A review of “The Age of Wonder” by R. Holmes
I am working on somthing more substantial for this blog. The outcome of this activity should appear soon. Meanwhile, asked by Helen Gavaghan, editor of Science, People and Politics, I have written a review of “The Age of Wonder” by Richard Holmes. You can find it online here. Although quite unusual for an astronomer, I found this experience estremely interesting, challenging and gratifying at the same time.
The book, which has been awarded several prizes and rapidly became a best-seller, is about the scientific developments which took place in England in the 18th century. A number of scientists played a role, but for me (and my astronomically biased vision the most important/impressive was William Herschel (and his sister Caroline, as one gets to discover reading the book).
Just read the book. If you think you have a radical passion for astronomy (as I thought I had), then compare it with Herschel’s and think about it. Besides building over 200 telescopes and spending every single clear night observing, he had some amazing intuitions. Among other things (and I admit I was not aware of it), he has discovered the existence of infrared radiation (which he demonstrated placing some thermometers after a prism!). Curiously, following Herschel’s footprints, J.W. Ritter, a controversial scientist that worked here in Munich, has discovered the ultraviolet radiation.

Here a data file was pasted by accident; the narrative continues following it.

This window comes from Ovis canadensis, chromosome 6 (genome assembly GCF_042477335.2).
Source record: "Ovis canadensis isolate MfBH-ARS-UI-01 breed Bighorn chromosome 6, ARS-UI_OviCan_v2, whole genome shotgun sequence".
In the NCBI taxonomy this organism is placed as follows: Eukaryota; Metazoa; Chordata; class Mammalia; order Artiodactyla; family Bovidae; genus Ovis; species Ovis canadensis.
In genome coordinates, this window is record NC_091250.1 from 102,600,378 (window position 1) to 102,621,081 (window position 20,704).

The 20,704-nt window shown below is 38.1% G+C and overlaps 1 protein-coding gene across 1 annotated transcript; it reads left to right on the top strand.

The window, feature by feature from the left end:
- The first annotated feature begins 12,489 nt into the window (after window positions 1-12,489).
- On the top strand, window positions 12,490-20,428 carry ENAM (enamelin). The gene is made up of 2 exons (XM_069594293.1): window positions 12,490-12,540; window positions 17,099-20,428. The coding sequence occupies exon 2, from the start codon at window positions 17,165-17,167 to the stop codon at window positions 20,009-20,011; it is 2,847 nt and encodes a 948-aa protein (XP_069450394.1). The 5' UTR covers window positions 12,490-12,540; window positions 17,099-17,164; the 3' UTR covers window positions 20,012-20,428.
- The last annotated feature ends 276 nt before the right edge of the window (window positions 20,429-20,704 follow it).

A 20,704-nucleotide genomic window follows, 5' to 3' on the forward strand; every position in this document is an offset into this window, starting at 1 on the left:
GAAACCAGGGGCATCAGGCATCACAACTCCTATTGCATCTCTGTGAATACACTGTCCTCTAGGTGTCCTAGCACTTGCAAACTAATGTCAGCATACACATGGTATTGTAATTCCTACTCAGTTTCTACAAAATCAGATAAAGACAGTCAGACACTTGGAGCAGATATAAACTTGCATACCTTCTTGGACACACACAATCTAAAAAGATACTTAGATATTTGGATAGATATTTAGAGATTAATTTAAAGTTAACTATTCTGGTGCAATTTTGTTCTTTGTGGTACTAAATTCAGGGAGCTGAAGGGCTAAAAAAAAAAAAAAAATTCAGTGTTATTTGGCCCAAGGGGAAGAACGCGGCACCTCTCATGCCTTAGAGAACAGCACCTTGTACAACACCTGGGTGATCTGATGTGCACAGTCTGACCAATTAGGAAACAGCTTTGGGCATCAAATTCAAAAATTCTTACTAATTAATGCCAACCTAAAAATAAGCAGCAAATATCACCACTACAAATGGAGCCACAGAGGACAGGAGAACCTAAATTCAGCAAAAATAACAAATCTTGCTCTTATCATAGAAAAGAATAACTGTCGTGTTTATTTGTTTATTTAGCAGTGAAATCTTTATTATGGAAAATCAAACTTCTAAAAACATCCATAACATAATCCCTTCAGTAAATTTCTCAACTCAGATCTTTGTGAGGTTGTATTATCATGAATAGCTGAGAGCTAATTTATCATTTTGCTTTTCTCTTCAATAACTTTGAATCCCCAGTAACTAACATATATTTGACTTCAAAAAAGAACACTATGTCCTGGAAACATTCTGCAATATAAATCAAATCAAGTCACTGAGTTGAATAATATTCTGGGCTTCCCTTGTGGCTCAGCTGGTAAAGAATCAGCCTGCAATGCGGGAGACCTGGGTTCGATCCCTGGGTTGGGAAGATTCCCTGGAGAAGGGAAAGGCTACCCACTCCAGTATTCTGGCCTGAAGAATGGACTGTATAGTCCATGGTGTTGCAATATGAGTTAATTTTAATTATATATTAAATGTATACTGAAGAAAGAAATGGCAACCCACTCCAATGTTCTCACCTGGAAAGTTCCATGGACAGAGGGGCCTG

But what is perhaps most striking in this book, is the tight relation between science and arts during The Age of Wonder. The discussion about Vitalism, the very existence of God, the sudden explosion of the universe’s diemensions (from astronomy) and age (from geology) light up a debate where art plays a fundamental role, in both ways, being influenced by and influencing science.
Indeed, a great piece of work.